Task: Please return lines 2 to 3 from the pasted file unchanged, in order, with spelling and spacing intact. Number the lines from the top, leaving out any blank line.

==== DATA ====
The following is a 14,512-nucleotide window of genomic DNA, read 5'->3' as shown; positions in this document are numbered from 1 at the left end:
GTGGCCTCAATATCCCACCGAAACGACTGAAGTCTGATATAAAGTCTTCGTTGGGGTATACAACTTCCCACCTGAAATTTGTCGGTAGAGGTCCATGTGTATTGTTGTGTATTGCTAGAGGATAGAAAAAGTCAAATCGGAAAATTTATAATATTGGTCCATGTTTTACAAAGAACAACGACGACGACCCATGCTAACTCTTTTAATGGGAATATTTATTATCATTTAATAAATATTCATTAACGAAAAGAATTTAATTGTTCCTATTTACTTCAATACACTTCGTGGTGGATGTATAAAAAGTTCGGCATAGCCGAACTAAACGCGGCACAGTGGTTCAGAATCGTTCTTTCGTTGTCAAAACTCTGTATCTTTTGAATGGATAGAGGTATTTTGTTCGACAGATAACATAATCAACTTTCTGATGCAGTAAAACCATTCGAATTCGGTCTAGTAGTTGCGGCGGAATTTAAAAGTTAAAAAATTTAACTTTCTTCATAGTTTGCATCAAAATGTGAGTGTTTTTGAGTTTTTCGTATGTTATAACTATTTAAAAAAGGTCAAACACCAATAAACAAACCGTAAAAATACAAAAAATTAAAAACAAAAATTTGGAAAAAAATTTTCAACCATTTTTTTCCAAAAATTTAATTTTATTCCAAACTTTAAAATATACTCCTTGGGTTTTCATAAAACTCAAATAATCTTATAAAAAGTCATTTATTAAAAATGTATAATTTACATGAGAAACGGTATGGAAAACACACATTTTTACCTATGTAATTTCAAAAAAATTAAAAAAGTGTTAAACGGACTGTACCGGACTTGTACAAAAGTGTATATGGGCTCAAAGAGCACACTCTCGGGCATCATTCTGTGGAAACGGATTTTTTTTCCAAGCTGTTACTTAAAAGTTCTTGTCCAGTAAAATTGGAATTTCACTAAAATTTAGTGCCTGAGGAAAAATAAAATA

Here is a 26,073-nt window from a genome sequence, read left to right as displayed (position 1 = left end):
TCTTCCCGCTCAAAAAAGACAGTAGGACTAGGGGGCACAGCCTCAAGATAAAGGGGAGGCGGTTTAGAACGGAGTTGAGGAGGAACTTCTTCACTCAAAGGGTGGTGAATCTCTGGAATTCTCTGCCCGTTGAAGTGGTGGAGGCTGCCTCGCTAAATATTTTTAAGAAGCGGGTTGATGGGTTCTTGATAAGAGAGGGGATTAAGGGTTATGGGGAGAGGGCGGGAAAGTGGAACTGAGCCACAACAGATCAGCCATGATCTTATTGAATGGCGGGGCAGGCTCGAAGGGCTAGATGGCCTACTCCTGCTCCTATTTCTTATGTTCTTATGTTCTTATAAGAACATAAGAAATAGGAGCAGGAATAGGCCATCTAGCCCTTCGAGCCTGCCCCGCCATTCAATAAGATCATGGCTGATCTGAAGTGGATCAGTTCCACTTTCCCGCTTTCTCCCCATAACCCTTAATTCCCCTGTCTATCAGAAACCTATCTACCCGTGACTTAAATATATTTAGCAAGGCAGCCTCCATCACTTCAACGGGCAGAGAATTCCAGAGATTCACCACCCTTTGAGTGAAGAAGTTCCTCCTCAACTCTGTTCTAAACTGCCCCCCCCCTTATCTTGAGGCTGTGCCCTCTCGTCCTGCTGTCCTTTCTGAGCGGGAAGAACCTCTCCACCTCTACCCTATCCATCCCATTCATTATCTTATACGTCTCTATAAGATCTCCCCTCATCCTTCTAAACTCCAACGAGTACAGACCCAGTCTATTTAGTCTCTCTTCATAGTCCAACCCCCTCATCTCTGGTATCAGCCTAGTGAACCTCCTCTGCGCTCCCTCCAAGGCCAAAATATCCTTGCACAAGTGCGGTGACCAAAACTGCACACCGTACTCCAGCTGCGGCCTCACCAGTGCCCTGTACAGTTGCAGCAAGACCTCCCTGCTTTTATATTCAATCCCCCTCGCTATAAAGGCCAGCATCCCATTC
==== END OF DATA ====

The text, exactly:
GTGGCCTCAATATCCCACCGAAACGACTGAAGTCTGATATAAAGTCTTCGTTGGGGTATACAACTTCCCACCTGAAATTTGTCGGTAGAGGTCCATGTGTATTGTTGTGTATTGCTAGAGGATAGAAAAAGTCAAATCGGAAAATTTATAATATTGGTCCATGTTTTACAAAGAACAACGACGACGACCCATGCTAACTCTTTTAATGGGAATATTTATTATCATTTAATAAATATTCATTAACGAAAAGAATTTAATTGTTCCTATTTACTTCAATACACTTCGTGGTGGATGTATAAAAAGTTCGGCATAGCCGAACTAAACGCGGCACAGTGGTTCAGAATCGTTCTTTCGTTGTCAAAACTCTGTATCTTTTGAATGGATAGAGGTATTTTGTTCGACAGATAACATAATCAACTTTCTGATGCAGTAAAACCATTCGAATTCGGTCTAGTAGTTGCGGCGGAATTTAAAAGTTAAAAAATTTAACTTTCTTCATAGTTTGCATCAAAATGTGAGTGTTTTTGAGTTTTTCGTATGTTATAACTATTTAAAAAAGGTCAAACACCAATAAACAAACCGTAAAAATACAAAAAATTAAAAACAAAAATTTGGAAAAAAATTTTCAACCATTTTTTTCCAAAAATTTAATTTTATTCCAAACTTTAAAATATACTCCTTGGGTTTTCATAAAACTCAAATAATCTTATAAAAAGTCATTTATTAAAAATGTATAATTTACATGAGAAACGGTATGGAAAACACACATTTTTACCTATGTAATTTCAAAAAAATTAAAAAAGTGTTAAACGGACTGTACCGGACTTGTACAAAAGTGTATATGGGCTCAAAGAGCACACTCTCGGGCATCATTCTGTGGAAACGGATTTTTTTTCCAAGCTGTTACTTAAAAGTTCTTGTCCAGTAAAATTGGAATTTCACTAAAATTTAGTGCCTGAGGAAAAATAAAATA

Here is a 26,073-nt window from a genome sequence, read left to right as displayed (position 1 = left end):